The National Highway Traffic Safety Administration (NHTSA) reports approximately 10% of all vehicle accidents in the U.S. every year are hit and run accidents (read report here). We’ve all seen shocking headlines before reporting that a pedestrian has been struck down by a hit and run driver. A hit and run auto accident, however, can involve anything from hitting a pedestrian or striking another car in a traffic accident, to simply bumping another car in a parking lot and then driving away. (Yes, many people do not realize that if you bump another car going in or out of a parking space and then drive away without leaving a note, that too is a hit and run.)
Common Thread In The Accidents
The commonality in all of these situations is that the driver pulls away without taking responsibility for the accident. Damage in hit and run accidents can be either to persons or property or both. The fact that the driver does not take responsibility for the accident can compound already bad problems for the victim, who may have to struggle to pay for their physical injuries and recuperation, or for damage to their vehicle or other property.
The laws vary from state to state regarding auto accidents. In Pennsylvania, it is a requirement for a person whose motor vehicle, has been in an accident to stay at the scene until help arrives or pertinent information has been given to involved parties. Failure to do so is a criminal offense in the state. Leaving the scene in some cases is a felony in Pennsylvania, and there can be stiff penalties, including loss of a driver license, heavy fines, and/or jail.
In Pennsylvania, a driver who hits another car or other property is supposed to stop and give their information to the owner of the property. This information should include name, address, vehicle registration number, license plate number, and auto insurance policy number. The accident should also be reported to a law enforcement officer. However, how often do people leave notes with this information on the window shields of cars they have hit in parking lots or garages? Not too often, but they are required to do so. See here for Pennsylvania accident things to keep in mind.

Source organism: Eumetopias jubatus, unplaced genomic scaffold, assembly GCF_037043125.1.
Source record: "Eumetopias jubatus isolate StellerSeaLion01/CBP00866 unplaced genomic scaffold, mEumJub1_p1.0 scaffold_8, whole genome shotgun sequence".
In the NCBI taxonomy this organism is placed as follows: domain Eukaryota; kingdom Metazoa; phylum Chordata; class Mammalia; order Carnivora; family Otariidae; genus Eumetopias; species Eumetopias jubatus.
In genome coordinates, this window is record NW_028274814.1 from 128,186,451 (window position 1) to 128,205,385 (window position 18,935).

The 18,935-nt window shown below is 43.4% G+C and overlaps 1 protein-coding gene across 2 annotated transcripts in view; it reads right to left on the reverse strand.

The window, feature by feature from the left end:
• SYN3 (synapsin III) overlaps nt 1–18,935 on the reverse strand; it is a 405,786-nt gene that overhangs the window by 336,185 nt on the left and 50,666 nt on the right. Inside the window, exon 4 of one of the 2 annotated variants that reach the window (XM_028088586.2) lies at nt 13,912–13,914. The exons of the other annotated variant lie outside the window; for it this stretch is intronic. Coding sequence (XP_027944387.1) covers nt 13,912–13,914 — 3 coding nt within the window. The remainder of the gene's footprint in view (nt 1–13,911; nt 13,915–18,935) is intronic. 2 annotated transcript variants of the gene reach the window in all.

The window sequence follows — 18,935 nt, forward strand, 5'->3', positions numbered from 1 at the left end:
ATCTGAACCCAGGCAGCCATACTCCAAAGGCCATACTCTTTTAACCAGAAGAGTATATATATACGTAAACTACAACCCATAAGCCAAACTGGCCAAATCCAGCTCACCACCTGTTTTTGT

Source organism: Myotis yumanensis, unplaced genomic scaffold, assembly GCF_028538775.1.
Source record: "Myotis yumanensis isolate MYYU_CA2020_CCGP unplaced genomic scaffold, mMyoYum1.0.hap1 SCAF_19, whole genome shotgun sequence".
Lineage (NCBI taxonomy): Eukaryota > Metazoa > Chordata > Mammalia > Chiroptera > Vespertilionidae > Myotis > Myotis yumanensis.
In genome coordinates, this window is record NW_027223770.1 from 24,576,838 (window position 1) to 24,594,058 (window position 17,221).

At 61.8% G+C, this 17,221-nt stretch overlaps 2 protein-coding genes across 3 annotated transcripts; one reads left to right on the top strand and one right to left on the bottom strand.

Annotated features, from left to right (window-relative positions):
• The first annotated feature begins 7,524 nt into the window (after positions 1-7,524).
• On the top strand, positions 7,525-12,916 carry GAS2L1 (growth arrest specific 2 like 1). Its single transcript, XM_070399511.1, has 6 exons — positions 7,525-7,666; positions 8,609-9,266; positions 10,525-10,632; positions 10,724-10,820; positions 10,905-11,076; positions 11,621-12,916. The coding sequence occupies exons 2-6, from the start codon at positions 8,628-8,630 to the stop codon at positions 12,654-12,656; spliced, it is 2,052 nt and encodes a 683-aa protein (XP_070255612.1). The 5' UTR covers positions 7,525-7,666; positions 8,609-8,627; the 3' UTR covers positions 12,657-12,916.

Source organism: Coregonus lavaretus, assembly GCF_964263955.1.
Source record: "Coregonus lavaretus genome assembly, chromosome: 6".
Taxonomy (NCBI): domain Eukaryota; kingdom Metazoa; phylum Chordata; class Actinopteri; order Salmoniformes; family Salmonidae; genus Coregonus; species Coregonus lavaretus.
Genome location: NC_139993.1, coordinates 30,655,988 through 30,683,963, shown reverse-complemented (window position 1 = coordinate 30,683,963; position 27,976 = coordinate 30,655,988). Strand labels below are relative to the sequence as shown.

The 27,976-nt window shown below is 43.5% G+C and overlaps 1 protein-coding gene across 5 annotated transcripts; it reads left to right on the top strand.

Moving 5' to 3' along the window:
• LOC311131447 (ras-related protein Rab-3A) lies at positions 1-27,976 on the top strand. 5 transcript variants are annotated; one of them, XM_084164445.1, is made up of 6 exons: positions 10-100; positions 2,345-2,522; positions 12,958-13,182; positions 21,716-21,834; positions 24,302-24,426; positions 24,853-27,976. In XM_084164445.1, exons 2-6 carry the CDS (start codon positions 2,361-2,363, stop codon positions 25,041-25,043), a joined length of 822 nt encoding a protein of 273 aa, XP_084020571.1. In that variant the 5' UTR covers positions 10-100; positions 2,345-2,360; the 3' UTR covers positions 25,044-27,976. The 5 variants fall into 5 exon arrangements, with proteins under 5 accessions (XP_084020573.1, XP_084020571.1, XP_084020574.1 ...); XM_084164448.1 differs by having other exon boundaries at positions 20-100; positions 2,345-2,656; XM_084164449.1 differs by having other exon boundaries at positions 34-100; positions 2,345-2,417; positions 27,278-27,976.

Accidents Involving Physical Injuries
Accidents that involve physical injury are more serious. In addition to providing the same information mentioned above, a driver involved in such an accident should stop and give any necessary assistance, such as giving first aid, calling 911, or taking the injured person to a hospital.
There can be serious consequences for a hit and run auto accident in Pennsylvania, depending on the kind of accident. Typically, there are more serious consequences when bodily injury or death is involved. Those leaving the scene of a property damage accident might be charged with a misdemeanor, while those involving physical injury or death might be charged with a felony. Fines can vary from $5,000 to $15,000, and jail time can range from a week to 7 years. The penalties derive not so much from the fact that an accident has occurred, but to the fact that someone left the scene without taking responsibility. Usually an investigation takes place to determine the details.
In addition to these criminal penalties, the families of victims may also be able to bring civil suits, find out more about civil suits here. Victims can often not only get compensation for their injuries, treatments, and other losses, but may also be able to be awarded punitive damages because of the hit and run.
If you or someone you know has been the victim of a hit and run accident, call a qualified attorney, who can get you the justice you deserve.